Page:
It was encouraging to hear the news earlier last week that the Bangko Sentral ng Pilipinas (BSP) intends to amend its charter to permit the growth of Islamic banking in the Philippines. The initiative is meritorious enough that we should overlook the not-so-subtle political timing of the announcement, and the fact that the Philippines is at least decade behind its regional neighbors in realizing the economic potential of a system that caters to the financial needs of businesses and individuals who adhere to the principles of Shari’ah.
The idea of “Islamic banking” unavoidably causes some skepticism among consumers and businesspeople accustomed to conventional finance systems, but if one can overlook the obvious religious overtones, the financial principles established by Shari’ah law have a certain practical logic to them. There are five fundamental requirements that Shari’ah-compliant finance must follow. First, the collecting of interest, or riba, is prohibited. The theological basis of the concept is that riba serves as an insurance against the lender’s risk, making the risk relationship between lender and borrower unequal; this is not allowed, because it is up to Allah to grant whether a venture should be successful or not—in other words, one who does not take a risk does not deserve a reward of profit.
Second, investments must be in ethical products, and avoid those which are haram (prohibited), such as gambling businesses, alcohol, prohibited foods such as pork, weapons and other things considered immoral by Islam. Third, investments must be in “real” products, or be trade-related. For example, a Western financial invention like a credit default swap or mortgage-backed-security would not be acceptable in Islamic finance. The idea behind this principle is that money is simply a medium of exchange and not something with an inherent value; without an underlying product for the money to represent, the money has no definable worth. The fourth principle is avoidance of gharar (excessive risk). This is related to both the provisions against investing in that which is haram, since excessive risk is like gambling, and the prohibition of riba in the sense that any profit to the lender comes to him without his own effort in either case; winning a gamble is simply chance, and collecting riba is a guarantee against fair risk. Finally, one of the most important principles is that a part of the profits must be paid as zakat (charity).
The real benefits of Islamic banking are perhaps best seen at the level of the MFI or rural/community bank. Because Shari’ah is a moral and ethical framework that is intended to embrace the Muslim’s entire life, small institutions as a matter of necessity tend to adopt a more holistic approach in providing support for individuals’ and businesses’ productive activities, and these institutions enjoy a credibility advantage within their communities to mobilize excess resources in informal economies. Some typical Islamic financial products offered in MFI/community banking settings are:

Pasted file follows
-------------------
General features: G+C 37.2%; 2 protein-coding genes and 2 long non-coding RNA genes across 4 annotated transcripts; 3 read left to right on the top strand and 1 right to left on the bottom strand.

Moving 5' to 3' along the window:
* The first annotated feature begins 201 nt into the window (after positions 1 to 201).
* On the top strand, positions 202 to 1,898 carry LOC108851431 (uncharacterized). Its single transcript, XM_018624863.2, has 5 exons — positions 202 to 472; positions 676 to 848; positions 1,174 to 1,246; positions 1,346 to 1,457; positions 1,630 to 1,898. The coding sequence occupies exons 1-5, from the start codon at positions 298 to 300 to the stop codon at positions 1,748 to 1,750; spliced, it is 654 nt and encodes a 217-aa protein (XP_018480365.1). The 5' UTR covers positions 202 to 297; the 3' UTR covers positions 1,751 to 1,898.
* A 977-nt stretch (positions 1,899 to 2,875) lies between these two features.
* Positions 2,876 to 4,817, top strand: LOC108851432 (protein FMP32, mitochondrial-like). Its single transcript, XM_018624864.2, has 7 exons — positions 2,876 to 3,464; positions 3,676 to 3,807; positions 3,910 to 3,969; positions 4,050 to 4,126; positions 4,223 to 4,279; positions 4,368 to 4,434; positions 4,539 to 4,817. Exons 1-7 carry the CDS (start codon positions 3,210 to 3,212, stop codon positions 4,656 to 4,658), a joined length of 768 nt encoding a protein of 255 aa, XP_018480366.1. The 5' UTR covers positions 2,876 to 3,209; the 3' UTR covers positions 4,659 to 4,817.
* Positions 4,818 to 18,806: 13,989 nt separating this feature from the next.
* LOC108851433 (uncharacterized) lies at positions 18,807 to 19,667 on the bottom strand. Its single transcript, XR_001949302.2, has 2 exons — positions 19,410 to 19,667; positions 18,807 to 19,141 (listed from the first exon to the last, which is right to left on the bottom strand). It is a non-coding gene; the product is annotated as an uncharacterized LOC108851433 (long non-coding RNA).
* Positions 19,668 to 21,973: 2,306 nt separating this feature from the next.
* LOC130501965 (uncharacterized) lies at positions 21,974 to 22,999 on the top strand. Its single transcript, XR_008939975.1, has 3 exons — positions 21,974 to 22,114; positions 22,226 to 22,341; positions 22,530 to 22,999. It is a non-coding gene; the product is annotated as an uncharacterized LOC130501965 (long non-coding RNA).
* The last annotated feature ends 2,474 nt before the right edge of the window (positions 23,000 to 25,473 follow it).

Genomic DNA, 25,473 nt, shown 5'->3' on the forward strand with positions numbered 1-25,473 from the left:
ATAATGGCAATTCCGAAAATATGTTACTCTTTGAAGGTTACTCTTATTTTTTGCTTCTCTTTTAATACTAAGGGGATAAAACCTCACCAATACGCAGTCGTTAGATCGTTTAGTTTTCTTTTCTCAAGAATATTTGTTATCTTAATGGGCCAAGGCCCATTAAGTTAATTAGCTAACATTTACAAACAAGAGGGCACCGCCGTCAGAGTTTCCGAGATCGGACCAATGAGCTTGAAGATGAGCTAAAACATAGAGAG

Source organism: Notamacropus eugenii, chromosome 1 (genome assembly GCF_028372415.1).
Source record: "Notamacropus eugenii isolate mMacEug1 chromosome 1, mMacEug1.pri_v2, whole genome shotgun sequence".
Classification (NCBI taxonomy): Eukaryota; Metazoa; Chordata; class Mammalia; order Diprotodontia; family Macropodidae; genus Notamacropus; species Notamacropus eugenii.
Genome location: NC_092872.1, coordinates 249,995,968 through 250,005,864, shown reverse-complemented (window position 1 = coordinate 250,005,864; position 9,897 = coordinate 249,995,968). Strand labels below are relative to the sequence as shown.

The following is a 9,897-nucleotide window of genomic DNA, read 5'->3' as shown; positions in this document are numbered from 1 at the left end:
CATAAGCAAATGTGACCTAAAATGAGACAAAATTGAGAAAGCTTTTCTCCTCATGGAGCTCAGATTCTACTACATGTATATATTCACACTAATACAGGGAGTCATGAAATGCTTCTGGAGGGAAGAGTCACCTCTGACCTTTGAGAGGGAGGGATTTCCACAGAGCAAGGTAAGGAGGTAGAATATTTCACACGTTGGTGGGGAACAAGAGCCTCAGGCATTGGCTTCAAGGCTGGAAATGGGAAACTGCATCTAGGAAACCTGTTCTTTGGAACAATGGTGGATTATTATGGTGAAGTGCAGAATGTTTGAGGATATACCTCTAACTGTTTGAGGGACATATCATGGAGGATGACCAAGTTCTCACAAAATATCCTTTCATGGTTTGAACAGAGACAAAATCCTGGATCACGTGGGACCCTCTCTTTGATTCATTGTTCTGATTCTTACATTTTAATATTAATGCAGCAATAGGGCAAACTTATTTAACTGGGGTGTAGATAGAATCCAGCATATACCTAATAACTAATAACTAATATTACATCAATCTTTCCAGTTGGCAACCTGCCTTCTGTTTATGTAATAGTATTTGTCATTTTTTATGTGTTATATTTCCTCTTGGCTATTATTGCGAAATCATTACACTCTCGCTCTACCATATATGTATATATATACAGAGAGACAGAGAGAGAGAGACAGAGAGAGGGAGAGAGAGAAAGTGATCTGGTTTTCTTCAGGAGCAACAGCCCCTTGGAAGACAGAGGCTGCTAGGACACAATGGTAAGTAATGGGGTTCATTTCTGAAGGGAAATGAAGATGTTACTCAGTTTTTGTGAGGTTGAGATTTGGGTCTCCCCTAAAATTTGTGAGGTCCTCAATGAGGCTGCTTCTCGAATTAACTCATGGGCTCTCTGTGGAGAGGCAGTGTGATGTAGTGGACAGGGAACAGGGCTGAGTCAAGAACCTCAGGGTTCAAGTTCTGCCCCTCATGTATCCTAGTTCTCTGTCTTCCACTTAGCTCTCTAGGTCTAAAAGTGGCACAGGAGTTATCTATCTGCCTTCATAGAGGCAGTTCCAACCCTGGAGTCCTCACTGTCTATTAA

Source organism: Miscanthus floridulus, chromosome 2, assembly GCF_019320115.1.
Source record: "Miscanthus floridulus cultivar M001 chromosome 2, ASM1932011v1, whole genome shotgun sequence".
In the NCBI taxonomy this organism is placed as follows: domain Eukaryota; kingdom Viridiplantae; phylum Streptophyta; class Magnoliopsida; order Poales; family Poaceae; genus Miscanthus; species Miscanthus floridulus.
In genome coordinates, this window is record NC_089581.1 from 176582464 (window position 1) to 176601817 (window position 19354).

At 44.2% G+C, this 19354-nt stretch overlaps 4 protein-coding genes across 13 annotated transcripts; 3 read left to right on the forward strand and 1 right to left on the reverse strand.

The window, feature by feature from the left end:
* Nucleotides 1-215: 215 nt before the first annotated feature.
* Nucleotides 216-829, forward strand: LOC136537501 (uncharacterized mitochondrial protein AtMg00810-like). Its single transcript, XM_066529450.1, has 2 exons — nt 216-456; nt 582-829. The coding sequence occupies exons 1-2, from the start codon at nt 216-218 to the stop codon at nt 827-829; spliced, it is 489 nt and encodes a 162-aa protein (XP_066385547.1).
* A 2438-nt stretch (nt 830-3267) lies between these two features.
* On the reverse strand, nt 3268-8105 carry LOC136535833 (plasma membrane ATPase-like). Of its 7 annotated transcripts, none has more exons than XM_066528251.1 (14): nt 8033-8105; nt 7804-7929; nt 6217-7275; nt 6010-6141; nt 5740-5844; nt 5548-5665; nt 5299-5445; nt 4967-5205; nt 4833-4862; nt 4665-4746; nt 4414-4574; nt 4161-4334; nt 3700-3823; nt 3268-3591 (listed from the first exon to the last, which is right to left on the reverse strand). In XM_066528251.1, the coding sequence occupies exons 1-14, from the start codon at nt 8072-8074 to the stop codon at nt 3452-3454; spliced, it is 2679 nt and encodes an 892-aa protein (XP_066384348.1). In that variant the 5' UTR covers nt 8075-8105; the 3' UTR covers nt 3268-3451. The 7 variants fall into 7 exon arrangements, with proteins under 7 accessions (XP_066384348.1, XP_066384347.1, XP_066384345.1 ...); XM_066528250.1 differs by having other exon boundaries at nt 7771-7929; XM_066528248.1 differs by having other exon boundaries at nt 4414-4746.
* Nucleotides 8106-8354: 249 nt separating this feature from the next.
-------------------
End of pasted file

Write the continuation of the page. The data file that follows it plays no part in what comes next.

• Bai Salam–A forward sale agreement for a commodity (in practice, usually a farmer’s future harvest).
• Bai Muajjal–The opposite of bai salam, involving the immediate sale of a commodity with payments being deferred.
• Wadiah–A “safekeeping” deposit, roughly equivalent to a conventional savings account. The bank is liable to the depositor for the full amount of the deposit, but retains any profit (or loss) from it. In a bit of a work-around of the rules to make wadiah accounts more like conventional accounts, some banks will pay discretionary “gifts” to depositors that approximate the interest that would be earned on a conventional account.
• Mudarabah–A profit-sharing deposit; depositors are entitled to a share of the profits earned by the bank on a deposit, but—again, in accordance with the concept of risk-sharing—the principal amount of the deposit is not guaranteed.
While Islamic finance in what could be considered its “classical” or most “religiously accurate” form, which prioritizes social utility over financial profit, works well within the scope of MFIs and community banks, it faces a number of challenges to operating in the larger commercial banking sector. In order to be competitive, some Islamic banks have resorted to interpreting the principles set forth by Shari’ah in ways that are potentially contentious. For example, the orthodox definition of riba is interest in all its forms, but it can apparently be taken to mean simply “usury”; on that basis, some Islamic banks pay deposit interest that is virtually indistinguishable from that paid on a conventional deposit account, save for its being defined as a form of “profit-sharing.” The definition of what constitutes a “real” product is sometimes interpreted rather broadly as well, and has led to the development of somewhat controversial secondary financial products such as the sukuk murabaha, which is the sale of rights to receivables, or a form of bond.
The main objective of the BSP’s plan to amend its charter—for which it has not, unfortunately, provided any sort of timeframe, making the initiative more an aspiration than an actual goal at this point—is to allow Islamic banks access to BSP credit facilities, and so far nothing has been offered in terms of how actual bank regulation may have to be modified to effectively manage an Islamic banking system. Obviously, there is a great deal of work left to do, but the fact that the BSP, better late than never it might be said, is stepping forward on Islamic banking is a welcome development.